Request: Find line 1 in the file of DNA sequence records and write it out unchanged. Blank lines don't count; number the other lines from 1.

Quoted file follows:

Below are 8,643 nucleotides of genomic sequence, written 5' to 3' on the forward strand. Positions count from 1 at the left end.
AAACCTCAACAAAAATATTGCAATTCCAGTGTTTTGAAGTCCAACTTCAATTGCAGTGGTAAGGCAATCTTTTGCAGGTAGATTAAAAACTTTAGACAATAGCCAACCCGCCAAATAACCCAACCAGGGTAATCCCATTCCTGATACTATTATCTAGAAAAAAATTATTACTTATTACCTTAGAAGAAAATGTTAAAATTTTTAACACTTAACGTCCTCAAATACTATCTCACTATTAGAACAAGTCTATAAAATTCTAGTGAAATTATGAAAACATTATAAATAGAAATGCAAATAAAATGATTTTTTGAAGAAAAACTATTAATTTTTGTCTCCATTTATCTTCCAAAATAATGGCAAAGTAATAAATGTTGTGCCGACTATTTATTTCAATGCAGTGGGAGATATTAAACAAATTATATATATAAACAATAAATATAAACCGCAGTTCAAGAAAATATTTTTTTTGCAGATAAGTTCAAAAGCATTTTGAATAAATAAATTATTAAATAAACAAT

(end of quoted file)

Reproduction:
Below are 8,643 nucleotides of genomic sequence, written 5' to 3' on the forward strand. Positions count from 1 at the left end.